Libraries need to support informal STE(A)M learning. Here's why:
Libraries can and should provide fun informal learning opportunities around STEM subjects, because:
Early interest in STEM is more of an indictor than academic performance (Tai et al. 2006)
Curiosity and enjoyment are integral to engagement with STEAM (Hidi & Renninger 2006)
Library STEM programs are incredibly impactful because they have the opportunity to engage and retain large numbers of community members from diverse populations; to generate curiosity and interest in STEM subjects; and to help people gain real STEM skills and processes. At the Fayetteville Free Library, Stephanie has planned and facilitated the following STEM based programs:
Science Storytime - Each week we explore a different science theme with corresponding activities and experiments. Examples of activities include playing with magnets, experimenting with inclines, and making things explode!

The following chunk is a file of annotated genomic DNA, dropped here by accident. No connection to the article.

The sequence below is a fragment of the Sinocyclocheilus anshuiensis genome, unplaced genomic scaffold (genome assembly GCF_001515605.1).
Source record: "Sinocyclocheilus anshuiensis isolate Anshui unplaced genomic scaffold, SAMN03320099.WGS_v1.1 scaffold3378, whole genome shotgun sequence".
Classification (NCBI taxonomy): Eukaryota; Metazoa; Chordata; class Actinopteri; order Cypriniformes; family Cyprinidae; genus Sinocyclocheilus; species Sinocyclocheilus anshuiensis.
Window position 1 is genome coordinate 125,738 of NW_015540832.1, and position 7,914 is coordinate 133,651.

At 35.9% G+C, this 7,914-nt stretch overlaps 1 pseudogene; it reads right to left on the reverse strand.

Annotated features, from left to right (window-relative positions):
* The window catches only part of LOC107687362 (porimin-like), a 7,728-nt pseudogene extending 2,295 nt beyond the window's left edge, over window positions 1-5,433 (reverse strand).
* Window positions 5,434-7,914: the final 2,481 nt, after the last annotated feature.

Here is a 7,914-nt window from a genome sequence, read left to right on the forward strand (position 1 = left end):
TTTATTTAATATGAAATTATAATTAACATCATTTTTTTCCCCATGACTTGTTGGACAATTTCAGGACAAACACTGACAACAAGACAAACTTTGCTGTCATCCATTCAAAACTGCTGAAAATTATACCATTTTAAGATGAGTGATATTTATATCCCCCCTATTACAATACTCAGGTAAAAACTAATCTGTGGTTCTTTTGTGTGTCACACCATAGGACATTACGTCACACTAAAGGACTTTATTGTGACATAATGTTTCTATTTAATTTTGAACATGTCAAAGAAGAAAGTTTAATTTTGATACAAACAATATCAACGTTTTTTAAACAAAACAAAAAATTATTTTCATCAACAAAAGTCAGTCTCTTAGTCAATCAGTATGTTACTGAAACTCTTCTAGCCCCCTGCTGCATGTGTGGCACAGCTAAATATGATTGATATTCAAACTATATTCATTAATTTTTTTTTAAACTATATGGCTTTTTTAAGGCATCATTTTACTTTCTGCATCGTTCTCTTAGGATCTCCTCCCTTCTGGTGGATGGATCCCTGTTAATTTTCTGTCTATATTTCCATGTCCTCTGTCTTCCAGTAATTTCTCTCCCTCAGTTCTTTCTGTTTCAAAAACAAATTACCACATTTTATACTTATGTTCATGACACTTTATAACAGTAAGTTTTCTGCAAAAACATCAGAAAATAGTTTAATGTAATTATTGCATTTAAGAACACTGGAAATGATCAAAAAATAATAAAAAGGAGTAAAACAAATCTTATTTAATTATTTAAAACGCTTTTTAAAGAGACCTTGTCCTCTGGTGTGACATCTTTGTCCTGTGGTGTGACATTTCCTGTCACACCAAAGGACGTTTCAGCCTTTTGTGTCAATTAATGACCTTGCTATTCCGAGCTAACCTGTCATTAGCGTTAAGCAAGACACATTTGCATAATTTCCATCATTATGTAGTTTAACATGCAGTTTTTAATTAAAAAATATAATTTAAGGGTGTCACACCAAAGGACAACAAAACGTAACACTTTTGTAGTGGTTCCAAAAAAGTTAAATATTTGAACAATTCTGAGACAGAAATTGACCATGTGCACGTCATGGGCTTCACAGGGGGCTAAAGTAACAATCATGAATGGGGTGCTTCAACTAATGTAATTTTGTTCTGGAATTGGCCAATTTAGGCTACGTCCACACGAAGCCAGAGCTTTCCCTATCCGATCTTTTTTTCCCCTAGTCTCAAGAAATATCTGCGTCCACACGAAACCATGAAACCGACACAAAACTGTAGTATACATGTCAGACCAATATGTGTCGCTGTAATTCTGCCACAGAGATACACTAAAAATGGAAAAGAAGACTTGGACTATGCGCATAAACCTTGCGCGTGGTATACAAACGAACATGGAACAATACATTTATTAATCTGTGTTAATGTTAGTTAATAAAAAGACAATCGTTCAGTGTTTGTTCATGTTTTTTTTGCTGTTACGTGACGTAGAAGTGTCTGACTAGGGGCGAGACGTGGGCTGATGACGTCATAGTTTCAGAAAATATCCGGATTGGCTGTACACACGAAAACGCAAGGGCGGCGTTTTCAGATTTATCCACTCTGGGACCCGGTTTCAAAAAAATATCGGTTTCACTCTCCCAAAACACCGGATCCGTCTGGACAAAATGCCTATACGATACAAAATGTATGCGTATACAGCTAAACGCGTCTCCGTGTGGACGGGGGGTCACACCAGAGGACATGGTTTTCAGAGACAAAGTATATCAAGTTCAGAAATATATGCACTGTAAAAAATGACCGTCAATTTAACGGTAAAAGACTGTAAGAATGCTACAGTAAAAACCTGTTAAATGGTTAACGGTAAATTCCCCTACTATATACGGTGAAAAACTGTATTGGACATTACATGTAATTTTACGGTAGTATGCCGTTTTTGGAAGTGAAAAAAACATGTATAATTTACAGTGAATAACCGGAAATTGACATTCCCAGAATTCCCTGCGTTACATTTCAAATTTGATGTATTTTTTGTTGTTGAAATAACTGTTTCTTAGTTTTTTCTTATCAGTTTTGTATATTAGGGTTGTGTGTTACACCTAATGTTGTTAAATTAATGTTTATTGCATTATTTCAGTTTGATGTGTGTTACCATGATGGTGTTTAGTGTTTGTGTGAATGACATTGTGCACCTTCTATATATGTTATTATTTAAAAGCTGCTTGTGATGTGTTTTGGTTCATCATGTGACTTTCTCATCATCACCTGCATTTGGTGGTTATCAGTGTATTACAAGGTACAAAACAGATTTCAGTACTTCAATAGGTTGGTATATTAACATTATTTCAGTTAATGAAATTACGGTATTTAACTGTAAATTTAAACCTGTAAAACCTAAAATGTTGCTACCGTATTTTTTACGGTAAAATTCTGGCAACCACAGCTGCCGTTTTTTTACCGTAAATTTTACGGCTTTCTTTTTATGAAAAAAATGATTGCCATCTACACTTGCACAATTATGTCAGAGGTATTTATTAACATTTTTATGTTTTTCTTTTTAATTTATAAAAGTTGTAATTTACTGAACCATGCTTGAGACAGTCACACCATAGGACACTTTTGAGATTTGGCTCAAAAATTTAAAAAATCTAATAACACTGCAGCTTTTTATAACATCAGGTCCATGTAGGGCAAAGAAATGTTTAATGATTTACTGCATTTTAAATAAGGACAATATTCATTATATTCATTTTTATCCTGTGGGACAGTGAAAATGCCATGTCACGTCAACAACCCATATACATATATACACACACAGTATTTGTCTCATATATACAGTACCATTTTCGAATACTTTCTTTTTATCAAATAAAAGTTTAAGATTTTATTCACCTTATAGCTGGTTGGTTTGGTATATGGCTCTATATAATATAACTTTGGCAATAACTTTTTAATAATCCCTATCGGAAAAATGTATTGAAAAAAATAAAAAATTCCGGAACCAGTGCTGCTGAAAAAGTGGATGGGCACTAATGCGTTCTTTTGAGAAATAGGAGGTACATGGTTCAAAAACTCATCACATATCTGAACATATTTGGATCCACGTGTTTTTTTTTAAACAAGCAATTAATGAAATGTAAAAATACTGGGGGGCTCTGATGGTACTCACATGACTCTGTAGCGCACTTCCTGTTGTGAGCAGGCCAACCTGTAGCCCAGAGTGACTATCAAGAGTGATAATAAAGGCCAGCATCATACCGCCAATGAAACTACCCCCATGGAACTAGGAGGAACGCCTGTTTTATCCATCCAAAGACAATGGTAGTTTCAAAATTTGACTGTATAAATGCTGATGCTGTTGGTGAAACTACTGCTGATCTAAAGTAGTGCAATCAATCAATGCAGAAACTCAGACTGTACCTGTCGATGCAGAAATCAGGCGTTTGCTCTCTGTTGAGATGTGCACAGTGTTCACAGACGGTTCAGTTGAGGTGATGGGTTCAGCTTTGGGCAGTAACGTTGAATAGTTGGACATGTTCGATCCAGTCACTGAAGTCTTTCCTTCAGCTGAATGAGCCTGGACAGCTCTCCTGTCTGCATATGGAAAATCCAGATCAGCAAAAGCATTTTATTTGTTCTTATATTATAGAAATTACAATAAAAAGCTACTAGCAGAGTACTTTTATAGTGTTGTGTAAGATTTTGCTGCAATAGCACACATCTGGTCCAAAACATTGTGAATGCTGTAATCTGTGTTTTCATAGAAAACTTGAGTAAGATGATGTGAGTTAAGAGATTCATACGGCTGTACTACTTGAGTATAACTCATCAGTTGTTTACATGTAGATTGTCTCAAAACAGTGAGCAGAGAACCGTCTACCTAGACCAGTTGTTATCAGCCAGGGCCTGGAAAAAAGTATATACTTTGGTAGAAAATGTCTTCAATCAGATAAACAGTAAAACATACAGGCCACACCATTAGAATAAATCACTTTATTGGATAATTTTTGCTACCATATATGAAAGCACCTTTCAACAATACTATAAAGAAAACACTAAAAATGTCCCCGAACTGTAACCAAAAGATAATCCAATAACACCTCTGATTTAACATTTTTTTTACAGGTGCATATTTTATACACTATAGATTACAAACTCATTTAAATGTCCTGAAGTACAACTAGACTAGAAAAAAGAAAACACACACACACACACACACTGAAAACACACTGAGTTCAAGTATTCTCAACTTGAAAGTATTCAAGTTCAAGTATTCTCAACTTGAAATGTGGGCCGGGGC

Tinker Tots - Designed for children ages 2-6 years old, in this program we explore a topic through a picture book, which is followed by hands-on opportunities to learn, explore, and invent.
Little Makers - This program encouages children ages 5-8 to imagine, create, and build. We begin by reading a fiction and a non-fiction book to learn about a topic and then we apply that new knowledge through experiments and hands-on maker activities.
Geek Girl Camp - This week long STEM camp for girls in grades 3-5 provides an immersive experience designed to introduce girls to role-models (women in STEM careers) and show girls how fun science can be.